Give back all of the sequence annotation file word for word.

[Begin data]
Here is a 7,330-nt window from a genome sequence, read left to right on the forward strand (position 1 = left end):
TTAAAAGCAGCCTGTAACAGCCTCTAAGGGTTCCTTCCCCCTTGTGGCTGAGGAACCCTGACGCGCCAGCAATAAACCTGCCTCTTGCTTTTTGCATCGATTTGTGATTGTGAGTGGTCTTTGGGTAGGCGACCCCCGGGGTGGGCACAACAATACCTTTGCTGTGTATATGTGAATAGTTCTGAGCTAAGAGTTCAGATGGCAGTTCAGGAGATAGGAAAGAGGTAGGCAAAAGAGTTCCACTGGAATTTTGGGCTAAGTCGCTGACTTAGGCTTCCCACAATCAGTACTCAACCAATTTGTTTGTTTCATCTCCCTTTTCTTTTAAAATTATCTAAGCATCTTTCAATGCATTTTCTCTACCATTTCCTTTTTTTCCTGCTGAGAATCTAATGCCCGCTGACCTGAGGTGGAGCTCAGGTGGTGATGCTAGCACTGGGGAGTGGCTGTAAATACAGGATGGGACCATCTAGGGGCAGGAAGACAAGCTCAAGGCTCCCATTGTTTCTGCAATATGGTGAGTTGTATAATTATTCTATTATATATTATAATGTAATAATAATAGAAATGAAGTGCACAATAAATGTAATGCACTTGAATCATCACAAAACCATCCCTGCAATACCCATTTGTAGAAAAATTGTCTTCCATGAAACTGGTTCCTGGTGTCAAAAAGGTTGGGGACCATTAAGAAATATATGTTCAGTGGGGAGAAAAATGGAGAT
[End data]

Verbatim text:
Here is a 7,330-nt window from a genome sequence, read left to right on the forward strand (position 1 = left end):
TTAAAAGCAGCCTGTAACAGCCTCTAAGGGTTCCTTCCCCCTTGTGGCTGAGGAACCCTGACGCGCCAGCAATAAACCTGCCTCTTGCTTTTTGCATCGATTTGTGATTGTGAGTGGTCTTTGGGTAGGCGACCCCCGGGGTGGGCACAACAATACCTTTGCTGTGTATATGTGAATAGTTCTGAGCTAAGAGTTCAGATGGCAGTTCAGGAGATAGGAAAGAGGTAGGCAAAAGAGTTCCACTGGAATTTTGGGCTAAGTCGCTGACTTAGGCTTCCCACAATCAGTACTCAACCAATTTGTTTGTTTCATCTCCCTTTTCTTTTAAAATTATCTAAGCATCTTTCAATGCATTTTCTCTACCATTTCCTTTTTTTCCTGCTGAGAATCTAATGCCCGCTGACCTGAGGTGGAGCTCAGGTGGTGATGCTAGCACTGGGGAGTGGCTGTAAATACAGGATGGGACCATCTAGGGGCAGGAAGACAAGCTCAAGGCTCCCATTGTTTCTGCAATATGGTGAGTTGTATAATTATTCTATTATATATTATAATGTAATAATAATAGAAATGAAGTGCACAATAAATGTAATGCACTTGAATCATCACAAAACCATCCCTGCAATACCCATTTGTAGAAAAATTGTCTTCCATGAAACTGGTTCCTGGTGTCAAAAAGGTTGGGGACCATTAAGAAATATATGTTCAGTGGGGAGAAAAATGGAGAT